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FiveThirtyEight

The Miami Heat have a tight grip on their second round playoff series against the Brooklyn Nets. The Heat have a pair of double-digit victories, and the Nets have yet to break 90 points.

After Game 1, much was made of the Nets attempting a season-low 12 shots in the restricted area (making half). Brooklyn did a better job getting into the paint in Game 2, but once it got there, the Heat were waiting. The Heat defended 20 of the Nets’ 28 shots at the basket Thursday night, according to NBA.com’s SportVU Player Tracking Box Score. Of the shots the Heat contested, the Nets made just four (The SportVU system defines shots defended at the rim as ones when the defender was within 5 feet of both the rim and the shooter).

The Heat have tightened their defense in the playoffs. During the regular season, they ranked 10th and 13th, respectively, in opponent shot attempts in the restricted area and opponent field-goal percentage in the restricted area. And they were frequently accused of saving energy for the playoffs. Although we can’t directly measure energy expended, the results would seem to indicate that the Heat have shifted into their playoff gear.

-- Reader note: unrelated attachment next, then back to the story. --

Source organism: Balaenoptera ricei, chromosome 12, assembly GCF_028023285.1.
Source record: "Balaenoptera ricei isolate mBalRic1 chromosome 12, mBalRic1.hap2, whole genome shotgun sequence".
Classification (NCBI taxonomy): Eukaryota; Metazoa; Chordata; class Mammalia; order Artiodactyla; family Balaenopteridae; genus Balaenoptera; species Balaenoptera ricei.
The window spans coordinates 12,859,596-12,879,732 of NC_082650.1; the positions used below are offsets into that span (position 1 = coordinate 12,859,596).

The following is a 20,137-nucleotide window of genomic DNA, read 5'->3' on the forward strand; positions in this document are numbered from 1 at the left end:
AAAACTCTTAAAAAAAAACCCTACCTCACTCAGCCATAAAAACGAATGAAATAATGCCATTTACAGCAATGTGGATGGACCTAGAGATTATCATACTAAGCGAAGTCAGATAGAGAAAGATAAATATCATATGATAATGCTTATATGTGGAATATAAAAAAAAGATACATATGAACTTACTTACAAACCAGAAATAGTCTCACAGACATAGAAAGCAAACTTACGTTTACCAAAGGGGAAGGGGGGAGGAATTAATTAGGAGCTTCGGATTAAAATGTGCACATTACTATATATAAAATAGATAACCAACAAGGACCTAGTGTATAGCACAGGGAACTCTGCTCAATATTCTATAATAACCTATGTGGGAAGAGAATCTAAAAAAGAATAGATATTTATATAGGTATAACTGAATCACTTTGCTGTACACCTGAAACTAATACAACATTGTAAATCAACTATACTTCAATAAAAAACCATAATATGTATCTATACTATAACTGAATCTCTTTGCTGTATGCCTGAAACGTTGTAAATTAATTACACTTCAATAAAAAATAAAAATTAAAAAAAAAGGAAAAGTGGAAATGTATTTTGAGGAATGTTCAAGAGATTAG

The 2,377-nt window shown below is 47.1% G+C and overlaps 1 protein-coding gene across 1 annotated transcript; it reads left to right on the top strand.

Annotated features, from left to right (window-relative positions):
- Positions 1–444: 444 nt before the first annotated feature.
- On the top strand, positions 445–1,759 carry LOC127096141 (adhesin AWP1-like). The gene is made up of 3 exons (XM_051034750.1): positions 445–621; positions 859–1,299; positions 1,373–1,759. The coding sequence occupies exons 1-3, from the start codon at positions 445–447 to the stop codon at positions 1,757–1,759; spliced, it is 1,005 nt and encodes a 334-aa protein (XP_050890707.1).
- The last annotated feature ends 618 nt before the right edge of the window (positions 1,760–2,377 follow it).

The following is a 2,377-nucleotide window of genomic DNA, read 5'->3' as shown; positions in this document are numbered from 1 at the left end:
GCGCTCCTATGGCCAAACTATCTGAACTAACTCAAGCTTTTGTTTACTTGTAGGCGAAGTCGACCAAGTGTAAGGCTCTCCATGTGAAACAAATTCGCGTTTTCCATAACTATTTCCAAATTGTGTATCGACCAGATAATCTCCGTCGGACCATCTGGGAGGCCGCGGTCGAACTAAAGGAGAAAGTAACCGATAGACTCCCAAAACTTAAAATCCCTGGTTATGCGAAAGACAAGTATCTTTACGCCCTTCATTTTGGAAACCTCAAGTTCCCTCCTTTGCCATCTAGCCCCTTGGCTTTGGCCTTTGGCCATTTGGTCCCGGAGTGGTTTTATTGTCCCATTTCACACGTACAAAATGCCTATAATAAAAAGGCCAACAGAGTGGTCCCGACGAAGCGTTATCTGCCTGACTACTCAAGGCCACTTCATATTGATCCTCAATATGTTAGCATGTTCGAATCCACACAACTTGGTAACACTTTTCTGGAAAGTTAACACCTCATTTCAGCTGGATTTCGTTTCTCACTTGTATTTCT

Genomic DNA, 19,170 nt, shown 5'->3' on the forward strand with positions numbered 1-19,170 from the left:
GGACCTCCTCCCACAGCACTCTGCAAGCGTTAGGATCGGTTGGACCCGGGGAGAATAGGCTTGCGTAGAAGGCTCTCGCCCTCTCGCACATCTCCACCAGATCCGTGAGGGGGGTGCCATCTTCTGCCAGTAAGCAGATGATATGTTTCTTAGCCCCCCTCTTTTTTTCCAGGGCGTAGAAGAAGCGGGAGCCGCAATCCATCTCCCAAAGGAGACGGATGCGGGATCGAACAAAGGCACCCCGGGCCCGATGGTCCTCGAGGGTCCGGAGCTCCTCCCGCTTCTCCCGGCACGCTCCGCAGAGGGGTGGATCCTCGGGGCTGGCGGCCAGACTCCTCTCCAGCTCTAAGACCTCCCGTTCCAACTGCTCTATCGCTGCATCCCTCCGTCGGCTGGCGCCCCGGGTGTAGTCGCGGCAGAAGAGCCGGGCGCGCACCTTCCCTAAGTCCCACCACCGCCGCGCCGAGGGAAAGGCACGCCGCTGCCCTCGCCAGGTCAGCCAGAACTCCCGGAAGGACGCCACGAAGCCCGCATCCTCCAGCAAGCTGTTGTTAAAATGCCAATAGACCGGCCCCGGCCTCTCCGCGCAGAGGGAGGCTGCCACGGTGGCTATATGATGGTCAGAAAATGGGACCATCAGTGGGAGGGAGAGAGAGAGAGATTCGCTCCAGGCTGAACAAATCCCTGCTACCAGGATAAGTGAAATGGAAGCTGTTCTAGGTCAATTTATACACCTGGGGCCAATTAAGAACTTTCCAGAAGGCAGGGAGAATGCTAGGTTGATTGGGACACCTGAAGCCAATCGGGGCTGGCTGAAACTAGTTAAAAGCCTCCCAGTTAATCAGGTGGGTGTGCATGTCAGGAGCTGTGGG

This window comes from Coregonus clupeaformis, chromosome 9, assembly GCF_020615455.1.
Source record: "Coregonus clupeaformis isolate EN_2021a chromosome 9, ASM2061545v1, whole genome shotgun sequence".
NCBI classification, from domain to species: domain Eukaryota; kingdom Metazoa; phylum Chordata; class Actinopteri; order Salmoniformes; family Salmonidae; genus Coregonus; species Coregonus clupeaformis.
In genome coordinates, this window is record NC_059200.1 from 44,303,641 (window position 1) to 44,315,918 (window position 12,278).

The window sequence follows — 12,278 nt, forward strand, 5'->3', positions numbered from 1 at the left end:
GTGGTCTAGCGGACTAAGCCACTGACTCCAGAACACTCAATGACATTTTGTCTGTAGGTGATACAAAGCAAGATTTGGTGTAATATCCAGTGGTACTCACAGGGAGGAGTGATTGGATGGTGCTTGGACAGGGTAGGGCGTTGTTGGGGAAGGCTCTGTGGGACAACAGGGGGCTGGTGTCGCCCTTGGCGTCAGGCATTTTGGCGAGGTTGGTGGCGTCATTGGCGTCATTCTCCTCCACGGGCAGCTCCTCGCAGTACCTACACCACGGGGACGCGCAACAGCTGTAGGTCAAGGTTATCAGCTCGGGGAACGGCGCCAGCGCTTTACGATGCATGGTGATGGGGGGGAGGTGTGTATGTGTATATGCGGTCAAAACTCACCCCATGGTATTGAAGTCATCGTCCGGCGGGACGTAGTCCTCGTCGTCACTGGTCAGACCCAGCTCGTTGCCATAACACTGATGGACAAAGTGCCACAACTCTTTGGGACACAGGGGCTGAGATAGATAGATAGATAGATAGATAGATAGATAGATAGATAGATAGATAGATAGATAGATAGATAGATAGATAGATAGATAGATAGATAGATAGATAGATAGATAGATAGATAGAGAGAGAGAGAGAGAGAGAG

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The Heat’s defenders are connected by taut strings — one player moves and pulls another into a different position. To make the system work, a team needs mobile big men who can blitz a pick-and-roll and challenge a shot at the rim, often on the same possession. It’s become increasingly obvious over the past three seasons that Chris Bosh has grown into an ideal cog for this system.

Bosh isn’t considered a devastating rim defender; he ranked just 28th in the league in blocks per game this season, behind suspect defenders such as Terrence Jones, Al Jefferson and DeMarcus Cousins. But blocks only capture a small portion of rim defense. On Thursday night against the Nets, Bosh defended nine shots at the rim, of which the Nets made just one. In these playoffs, Bosh has been defending an average 7.5 opponent shots per game at the rim, allowing opponents to shoot just 42.4 percent on those shots. Of players who have defended at least 40 opponent shots at the rim in these playoffs, only Tim Duncan, Roy Hibbert and David West have allowed a lower field-goal percentage.

Bosh may not block a ton of shots, but he gets in the way. In the Heat’s system, that’s enough to give them one of the most destructive defenses in the league.

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